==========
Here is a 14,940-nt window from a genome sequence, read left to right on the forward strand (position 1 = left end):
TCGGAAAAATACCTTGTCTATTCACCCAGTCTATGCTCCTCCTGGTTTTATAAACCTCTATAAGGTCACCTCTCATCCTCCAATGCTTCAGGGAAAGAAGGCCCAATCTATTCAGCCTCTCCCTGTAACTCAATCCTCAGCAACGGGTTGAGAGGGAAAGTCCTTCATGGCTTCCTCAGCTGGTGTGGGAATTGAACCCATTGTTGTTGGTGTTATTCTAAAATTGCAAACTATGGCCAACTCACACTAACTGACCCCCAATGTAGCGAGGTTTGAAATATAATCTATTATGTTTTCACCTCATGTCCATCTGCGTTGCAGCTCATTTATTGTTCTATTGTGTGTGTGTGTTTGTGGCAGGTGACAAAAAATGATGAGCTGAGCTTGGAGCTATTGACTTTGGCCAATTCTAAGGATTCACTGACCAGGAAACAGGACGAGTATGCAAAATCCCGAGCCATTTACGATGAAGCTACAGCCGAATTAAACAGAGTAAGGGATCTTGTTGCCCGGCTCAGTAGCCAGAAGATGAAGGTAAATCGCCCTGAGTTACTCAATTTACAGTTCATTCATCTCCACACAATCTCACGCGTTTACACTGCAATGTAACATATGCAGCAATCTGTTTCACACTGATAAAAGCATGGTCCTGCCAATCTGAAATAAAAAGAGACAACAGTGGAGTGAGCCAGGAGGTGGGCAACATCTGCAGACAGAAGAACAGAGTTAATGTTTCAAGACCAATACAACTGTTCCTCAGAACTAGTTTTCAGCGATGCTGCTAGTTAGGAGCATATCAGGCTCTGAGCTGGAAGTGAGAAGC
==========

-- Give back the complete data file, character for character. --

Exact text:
Here is a 14,940-nt window from a genome sequence, read left to right on the forward strand (position 1 = left end):
TCGGAAAAATACCTTGTCTATTCACCCAGTCTATGCTCCTCCTGGTTTTATAAACCTCTATAAGGTCACCTCTCATCCTCCAATGCTTCAGGGAAAGAAGGCCCAATCTATTCAGCCTCTCCCTGTAACTCAATCCTCAGCAACGGGTTGAGAGGGAAAGTCCTTCATGGCTTCCTCAGCTGGTGTGGGAATTGAACCCATTGTTGTTGGTGTTATTCTAAAATTGCAAACTATGGCCAACTCACACTAACTGACCCCCAATGTAGCGAGGTTTGAAATATAATCTATTATGTTTTCACCTCATGTCCATCTGCGTTGCAGCTCATTTATTGTTCTATTGTGTGTGTGTGTTTGTGGCAGGTGACAAAAAATGATGAGCTGAGCTTGGAGCTATTGACTTTGGCCAATTCTAAGGATTCACTGACCAGGAAACAGGACGAGTATGCAAAATCCCGAGCCATTTACGATGAAGCTACAGCCGAATTAAACAGAGTAAGGGATCTTGTTGCCCGGCTCAGTAGCCAGAAGATGAAGGTAAATCGCCCTGAGTTACTCAATTTACAGTTCATTCATCTCCACACAATCTCACGCGTTTACACTGCAATGTAACATATGCAGCAATCTGTTTCACACTGATAAAAGCATGGTCCTGCCAATCTGAAATAAAAAGAGACAACAGTGGAGTGAGCCAGGAGGTGGGCAACATCTGCAGACAGAAGAACAGAGTTAATGTTTCAAGACCAATACAACTGTTCCTCAGAACTAGTTTTCAGCGATGCTGCTAGTTAGGAGCATATCAGGCTCTGAGCTGGAAGTGAGAAGC